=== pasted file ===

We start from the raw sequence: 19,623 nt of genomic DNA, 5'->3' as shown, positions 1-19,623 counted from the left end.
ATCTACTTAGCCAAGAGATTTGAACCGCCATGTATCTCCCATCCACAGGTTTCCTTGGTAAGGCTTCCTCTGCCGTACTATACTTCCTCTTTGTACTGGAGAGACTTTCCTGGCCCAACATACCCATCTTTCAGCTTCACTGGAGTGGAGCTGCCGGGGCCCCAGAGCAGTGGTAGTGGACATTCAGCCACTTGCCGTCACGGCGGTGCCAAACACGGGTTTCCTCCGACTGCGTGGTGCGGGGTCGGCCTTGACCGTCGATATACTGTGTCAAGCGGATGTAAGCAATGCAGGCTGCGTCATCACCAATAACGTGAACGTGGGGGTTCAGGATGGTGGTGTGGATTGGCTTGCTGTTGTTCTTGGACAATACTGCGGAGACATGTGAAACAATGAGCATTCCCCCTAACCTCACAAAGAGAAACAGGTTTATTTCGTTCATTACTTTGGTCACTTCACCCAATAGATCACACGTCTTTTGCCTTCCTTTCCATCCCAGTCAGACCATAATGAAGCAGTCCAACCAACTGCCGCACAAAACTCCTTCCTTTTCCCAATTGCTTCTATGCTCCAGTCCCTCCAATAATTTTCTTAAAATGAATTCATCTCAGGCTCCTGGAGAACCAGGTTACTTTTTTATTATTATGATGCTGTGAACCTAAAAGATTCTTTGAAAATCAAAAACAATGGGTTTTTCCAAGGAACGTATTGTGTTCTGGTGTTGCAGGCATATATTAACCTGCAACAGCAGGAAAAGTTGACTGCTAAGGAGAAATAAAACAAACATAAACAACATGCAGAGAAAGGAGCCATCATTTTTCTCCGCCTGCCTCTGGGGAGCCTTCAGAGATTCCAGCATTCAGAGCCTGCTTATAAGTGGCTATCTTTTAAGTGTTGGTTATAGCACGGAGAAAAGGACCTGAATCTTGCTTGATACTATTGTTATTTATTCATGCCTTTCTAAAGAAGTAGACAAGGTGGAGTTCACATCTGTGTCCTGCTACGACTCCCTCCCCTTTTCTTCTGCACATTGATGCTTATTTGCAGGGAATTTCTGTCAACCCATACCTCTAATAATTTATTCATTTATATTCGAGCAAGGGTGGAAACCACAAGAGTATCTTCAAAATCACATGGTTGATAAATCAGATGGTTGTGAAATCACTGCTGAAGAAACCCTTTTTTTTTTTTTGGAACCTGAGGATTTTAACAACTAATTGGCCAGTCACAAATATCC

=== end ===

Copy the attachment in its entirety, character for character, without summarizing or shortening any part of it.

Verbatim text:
We start from the raw sequence: 19,623 nt of genomic DNA, 5'->3' as shown, positions 1-19,623 counted from the left end.
ATCTACTTAGCCAAGAGATTTGAACCGCCATGTATCTCCCATCCACAGGTTTCCTTGGTAAGGCTTCCTCTGCCGTACTATACTTCCTCTTTGTACTGGAGAGACTTTCCTGGCCCAACATACCCATCTTTCAGCTTCACTGGAGTGGAGCTGCCGGGGCCCCAGAGCAGTGGTAGTGGACATTCAGCCACTTGCCGTCACGGCGGTGCCAAACACGGGTTTCCTCCGACTGCGTGGTGCGGGGTCGGCCTTGACCGTCGATATACTGTGTCAAGCGGATGTAAGCAATGCAGGCTGCGTCATCACCAATAACGTGAACGTGGGGGTTCAGGATGGTGGTGTGGATTGGCTTGCTGTTGTTCTTGGACAATACTGCGGAGACATGTGAAACAATGAGCATTCCCCCTAACCTCACAAAGAGAAACAGGTTTATTTCGTTCATTACTTTGGTCACTTCACCCAATAGATCACACGTCTTTTGCCTTCCTTTCCATCCCAGTCAGACCATAATGAAGCAGTCCAACCAACTGCCGCACAAAACTCCTTCCTTTTCCCAATTGCTTCTATGCTCCAGTCCCTCCAATAATTTTCTTAAAATGAATTCATCTCAGGCTCCTGGAGAACCAGGTTACTTTTTTATTATTATGATGCTGTGAACCTAAAAGATTCTTTGAAAATCAAAAACAATGGGTTTTTCCAAGGAACGTATTGTGTTCTGGTGTTGCAGGCATATATTAACCTGCAACAGCAGGAAAAGTTGACTGCTAAGGAGAAATAAAACAAACATAAACAACATGCAGAGAAAGGAGCCATCATTTTTCTCCGCCTGCCTCTGGGGAGCCTTCAGAGATTCCAGCATTCAGAGCCTGCTTATAAGTGGCTATCTTTTAAGTGTTGGTTATAGCACGGAGAAAAGGACCTGAATCTTGCTTGATACTATTGTTATTTATTCATGCCTTTCTAAAGAAGTAGACAAGGTGGAGTTCACATCTGTGTCCTGCTACGACTCCCTCCCCTTTTCTTCTGCACATTGATGCTTATTTGCAGGGAATTTCTGTCAACCCATACCTCTAATAATTTATTCATTTATATTCGAGCAAGGGTGGAAACCACAAGAGTATCTTCAAAATCACATGGTTGATAAATCAGATGGTTGTGAAATCACTGCTGAAGAAACCCTTTTTTTTTTTTTGGAACCTGAGGATTTTAACAACTAATTGGCCAGTCACAAATATCC